Welcome to Bespoke Brunch Reads — a linkfest of the favorite things we read over the past week. The links are mostly market related, but there are some other interesting subjects covered as well. We hope you enjoy the food for thought as a supplement to the research we provide you during the week.

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Leading Card Grader PSA Doubles Prices as Industry Booms by Darren Rovell (Action Network)

Two weeks after being sold for a bit less than $1bn, the leading grader of sports trading card quality, has doubled prices and raised minimum batch counts amidst an epic order backlog numbering millions of cards. [Link]

How a 10-second video clip sold for $6.6 million by Elizabeth Howcroft and Ritvik Carvalho (Reuters)

A non-fungible token purchased for $67,000 is telling for 100x that price less than six months after being sold for the first time last fall. [Link; auto-playing video]

First Trust Takes Aim At ARK; Launching Innovation ETF by David Dierking (The Street)

Following in the footsteps of ARK Invest’s extremely successful Innovation ETF (ARKK), ETF giant First Trust has filed for an ETF that takes a similar approach. [Link; auto-playing video]

Meme Stocks

Hertz, the Original Meme Stock, Is Turning Out to Be Worthless by Steven Church (Bloomberg)

The original retail-fueled short squeeze from 2020 saw Hertz declare Chapter 11; that process is now finishing up with equity owners getting nothing. [Link; soft paywall]

Bots hyped up GameStop on major social media platforms, analysis finds by Michelle Price (Business Insider/Reuters)

A Massachusetts-based cyber security company has identified a large number of social media bot accounts helped amplify the craze for GameStop (GME) stock. [Link]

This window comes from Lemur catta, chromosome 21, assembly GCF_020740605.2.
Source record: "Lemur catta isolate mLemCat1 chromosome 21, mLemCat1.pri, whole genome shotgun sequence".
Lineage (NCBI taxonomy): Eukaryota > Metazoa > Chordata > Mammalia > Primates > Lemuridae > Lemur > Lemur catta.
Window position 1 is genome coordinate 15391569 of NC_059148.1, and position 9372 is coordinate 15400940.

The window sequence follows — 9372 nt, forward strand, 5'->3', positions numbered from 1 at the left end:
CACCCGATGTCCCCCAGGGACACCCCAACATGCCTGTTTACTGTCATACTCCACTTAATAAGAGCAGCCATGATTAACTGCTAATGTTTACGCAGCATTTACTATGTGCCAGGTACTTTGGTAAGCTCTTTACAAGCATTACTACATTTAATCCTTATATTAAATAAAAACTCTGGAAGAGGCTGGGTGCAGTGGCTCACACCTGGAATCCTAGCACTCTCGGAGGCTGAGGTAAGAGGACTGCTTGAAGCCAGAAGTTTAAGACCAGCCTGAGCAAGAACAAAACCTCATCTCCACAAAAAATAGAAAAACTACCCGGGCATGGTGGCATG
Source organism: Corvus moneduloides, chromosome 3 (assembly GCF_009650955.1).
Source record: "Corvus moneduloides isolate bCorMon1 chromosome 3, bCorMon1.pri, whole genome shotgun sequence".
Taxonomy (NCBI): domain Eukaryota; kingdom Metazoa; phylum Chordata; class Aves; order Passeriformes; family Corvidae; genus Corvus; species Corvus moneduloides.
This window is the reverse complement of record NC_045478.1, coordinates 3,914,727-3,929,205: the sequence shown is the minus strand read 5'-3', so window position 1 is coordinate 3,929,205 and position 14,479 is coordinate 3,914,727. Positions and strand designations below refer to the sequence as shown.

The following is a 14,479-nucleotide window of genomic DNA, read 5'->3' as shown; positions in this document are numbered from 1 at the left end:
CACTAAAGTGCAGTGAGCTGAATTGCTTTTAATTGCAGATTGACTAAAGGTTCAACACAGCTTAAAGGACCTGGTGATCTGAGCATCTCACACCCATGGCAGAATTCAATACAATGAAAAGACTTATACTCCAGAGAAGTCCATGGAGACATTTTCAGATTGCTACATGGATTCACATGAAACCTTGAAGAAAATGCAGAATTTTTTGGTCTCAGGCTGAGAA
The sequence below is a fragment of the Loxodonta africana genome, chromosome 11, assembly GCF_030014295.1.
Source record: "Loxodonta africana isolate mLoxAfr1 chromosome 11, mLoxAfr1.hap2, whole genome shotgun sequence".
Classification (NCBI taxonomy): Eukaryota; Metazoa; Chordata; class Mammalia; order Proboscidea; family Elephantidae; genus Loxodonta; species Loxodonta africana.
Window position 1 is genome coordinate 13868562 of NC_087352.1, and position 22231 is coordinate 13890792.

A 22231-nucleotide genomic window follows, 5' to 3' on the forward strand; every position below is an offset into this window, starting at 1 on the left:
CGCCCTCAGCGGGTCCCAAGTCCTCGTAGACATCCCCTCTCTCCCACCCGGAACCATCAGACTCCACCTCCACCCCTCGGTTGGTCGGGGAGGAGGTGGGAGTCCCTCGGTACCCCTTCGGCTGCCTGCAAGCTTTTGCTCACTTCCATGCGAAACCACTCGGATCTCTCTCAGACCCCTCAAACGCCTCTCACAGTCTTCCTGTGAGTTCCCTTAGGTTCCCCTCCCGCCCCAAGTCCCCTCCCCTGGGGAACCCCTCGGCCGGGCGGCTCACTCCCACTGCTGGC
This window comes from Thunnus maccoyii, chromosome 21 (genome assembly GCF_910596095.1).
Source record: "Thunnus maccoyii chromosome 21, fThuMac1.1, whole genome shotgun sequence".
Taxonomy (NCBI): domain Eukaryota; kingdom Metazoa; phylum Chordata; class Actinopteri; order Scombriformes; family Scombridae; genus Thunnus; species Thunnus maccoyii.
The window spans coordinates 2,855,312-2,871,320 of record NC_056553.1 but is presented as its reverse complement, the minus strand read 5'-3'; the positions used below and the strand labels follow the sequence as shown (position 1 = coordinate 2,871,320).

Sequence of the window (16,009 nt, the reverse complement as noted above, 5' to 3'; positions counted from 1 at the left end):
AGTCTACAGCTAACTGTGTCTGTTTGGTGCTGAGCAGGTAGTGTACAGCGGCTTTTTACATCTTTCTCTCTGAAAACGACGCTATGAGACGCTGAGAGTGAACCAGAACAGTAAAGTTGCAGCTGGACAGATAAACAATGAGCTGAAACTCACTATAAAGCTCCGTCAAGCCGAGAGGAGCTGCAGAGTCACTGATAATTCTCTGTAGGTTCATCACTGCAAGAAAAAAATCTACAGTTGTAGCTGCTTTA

The Evolution of the Oval Office Décor (American Home Shield)

Ever wonder what the President’s office looked like in the past? Décor changed little in the first half of the 20th century, but since Truman each President has redecorated to suit their personal styles and the fashions of the time. [Link]

Divided Senate Passes Biden’s Pandemic Aid Plan by Emily Cochrane (NYT)

Despite some confusion over specific unemployment provisions that delayed passage Friday, this weekend the Democratic-controlled Senate passed a $1.9trn aid bill that will result in thousands of dollars of aide for the middle class, expanded jobless claims benefits, and is estimated to cut poverty by an astounding one-third this year. [Link; soft paywall]


Hey Citi, your bitcoin report is embarrassingly bad by Jemima Kelly (FT)

This week an effort to discuss crypto currency with clients led to some pretty spectacular whiffs from Citi’s research group, including a remarkable mix-up over basis points versus percentage points. [Link; paywall]

The Reemergent 1977 H1N1 Strain and the Gain-of-Function Debate by Michelle Rozo and Gigi Kwik Gronvall (NIH)

During the 1970s, a virulent flu strain that wrecked havoc likely represented a failure of containment at a bio research lab. The genetics of the virus were almost identical to strains first collected decades prior. [Link]

Shifting Gears

‘I’ve Never Seen Anything Like This’: Chaos Strikes Global Shipping by Peter S. Goodman, Alexandra Stevenson, Niraj Chokshi and Michael Corkery (NYT)

Shipping can be a volatile business, but the rapid swings in demand across goods and geographies have created unprecedented chaos across transportation markets around the world. [Link; soft paywall]

How Remote Work Is Reshaping America’s Urban Geography by Richard Florida and Adam Ozimek (WSJ)

Roughly half of Americans are working remotely, and while that share will decline as vaccine rollouts make normal offices safe again, some of the shift will persist amidst a longer-term trend towards the practice of working without going in to a physical desk. [Link; paywall]

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Have a great weekend!

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